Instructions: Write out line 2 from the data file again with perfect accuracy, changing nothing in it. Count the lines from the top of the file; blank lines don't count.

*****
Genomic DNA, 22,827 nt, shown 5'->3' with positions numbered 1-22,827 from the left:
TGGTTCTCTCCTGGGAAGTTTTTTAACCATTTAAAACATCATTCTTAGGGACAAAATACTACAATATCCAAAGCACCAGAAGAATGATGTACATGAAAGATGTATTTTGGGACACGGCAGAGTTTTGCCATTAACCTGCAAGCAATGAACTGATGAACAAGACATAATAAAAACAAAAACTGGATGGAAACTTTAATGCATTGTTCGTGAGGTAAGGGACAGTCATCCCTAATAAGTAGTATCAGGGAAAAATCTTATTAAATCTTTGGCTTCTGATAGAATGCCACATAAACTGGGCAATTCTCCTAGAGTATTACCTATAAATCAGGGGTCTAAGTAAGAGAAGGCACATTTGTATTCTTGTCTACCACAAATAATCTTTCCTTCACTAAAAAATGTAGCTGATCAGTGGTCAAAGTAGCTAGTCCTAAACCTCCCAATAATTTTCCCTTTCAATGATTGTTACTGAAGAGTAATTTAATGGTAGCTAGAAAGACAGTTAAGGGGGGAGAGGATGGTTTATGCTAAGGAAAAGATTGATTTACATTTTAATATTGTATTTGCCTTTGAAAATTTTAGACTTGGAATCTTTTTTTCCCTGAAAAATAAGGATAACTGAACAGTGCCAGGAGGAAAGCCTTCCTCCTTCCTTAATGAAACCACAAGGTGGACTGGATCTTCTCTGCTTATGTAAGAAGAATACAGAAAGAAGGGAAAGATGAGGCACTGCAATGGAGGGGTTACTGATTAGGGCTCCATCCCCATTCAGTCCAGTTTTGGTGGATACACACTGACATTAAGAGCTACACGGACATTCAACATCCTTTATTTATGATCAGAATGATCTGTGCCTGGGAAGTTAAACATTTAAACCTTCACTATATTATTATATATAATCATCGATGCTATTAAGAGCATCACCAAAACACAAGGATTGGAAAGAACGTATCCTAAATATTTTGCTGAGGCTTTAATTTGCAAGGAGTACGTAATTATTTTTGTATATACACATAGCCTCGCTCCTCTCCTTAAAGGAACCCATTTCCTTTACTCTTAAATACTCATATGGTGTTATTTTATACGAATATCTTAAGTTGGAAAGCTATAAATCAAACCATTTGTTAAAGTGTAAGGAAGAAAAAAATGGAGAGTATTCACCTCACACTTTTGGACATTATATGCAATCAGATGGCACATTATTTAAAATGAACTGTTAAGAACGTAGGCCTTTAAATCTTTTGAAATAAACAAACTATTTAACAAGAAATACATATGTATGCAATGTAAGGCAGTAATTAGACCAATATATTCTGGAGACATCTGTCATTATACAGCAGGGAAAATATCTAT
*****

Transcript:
TGGTTCTCTCCTGGGAAGTTTTTTAACCATTTAAAACATCATTCTTAGGGACAAAATACTACAATATCCAAAGCACCAGAAGAATGATGTACATGAAAGATGTATTTTGGGACACGGCAGAGTTTTGCCATTAACCTGCAAGCAATGAACTGATGAACAAGACATAATAAAAACAAAAACTGGATGGAAACTTTAATGCATTGTTCGTGAGGTAAGGGACAGTCATCCCTAATAAGTAGTATCAGGGAAAAATCTTATTAAATCTTTGGCTTCTGATAGAATGCCACATAAACTGGGCAATTCTCCTAGAGTATTACCTATAAATCAGGGGTCTAAGTAAGAGAAGGCACATTTGTATTCTTGTCTACCACAAATAATCTTTCCTTCACTAAAAAATGTAGCTGATCAGTGGTCAAAGTAGCTAGTCCTAAACCTCCCAATAATTTTCCCTTTCAATGATTGTTACTGAAGAGTAATTTAATGGTAGCTAGAAAGACAGTTAAGGGGGGAGAGGATGGTTTATGCTAAGGAAAAGATTGATTTACATTTTAATATTGTATTTGCCTTTGAAAATTTTAGACTTGGAATCTTTTTTTCCCTGAAAAATAAGGATAACTGAACAGTGCCAGGAGGAAAGCCTTCCTCCTTCCTTAATGAAACCACAAGGTGGACTGGATCTTCTCTGCTTATGTAAGAAGAATACAGAAAGAAGGGAAAGATGAGGCACTGCAATGGAGGGGTTACTGATTAGGGCTCCATCCCCATTCAGTCCAGTTTTGGTGGATACACACTGACATTAAGAGCTACACGGACATTCAACATCCTTTATTTATGATCAGAATGATCTGTGCCTGGGAAGTTAAACATTTAAACCTTCACTATATTATTATATATAATCATCGATGCTATTAAGAGCATCACCAAAACACAAGGATTGGAAAGAACGTATCCTAAATATTTTGCTGAGGCTTTAATTTGCAAGGAGTACGTAATTATTTTTGTATATACACATAGCCTCGCTCCTCTCCTTAAAGGAACCCATTTCCTTTACTCTTAAATACTCATATGGTGTTATTTTATACGAATATCTTAAGTTGGAAAGCTATAAATCAAACCATTTGTTAAAGTGTAAGGAAGAAAAAAATGGAGAGTATTCACCTCACACTTTTGGACATTATATGCAATCAGATGGCACATTATTTAAAATGAACTGTTAAGAACGTAGGCCTTTAAATCTTTTGAAATAAACAAACTATTTAACAAGAAATACATATGTATGCAATGTAAGGCAGTAATTAGACCAATATATTCTGGAGACATCTGTCATTATACAGCAGGGAAAATATCTAT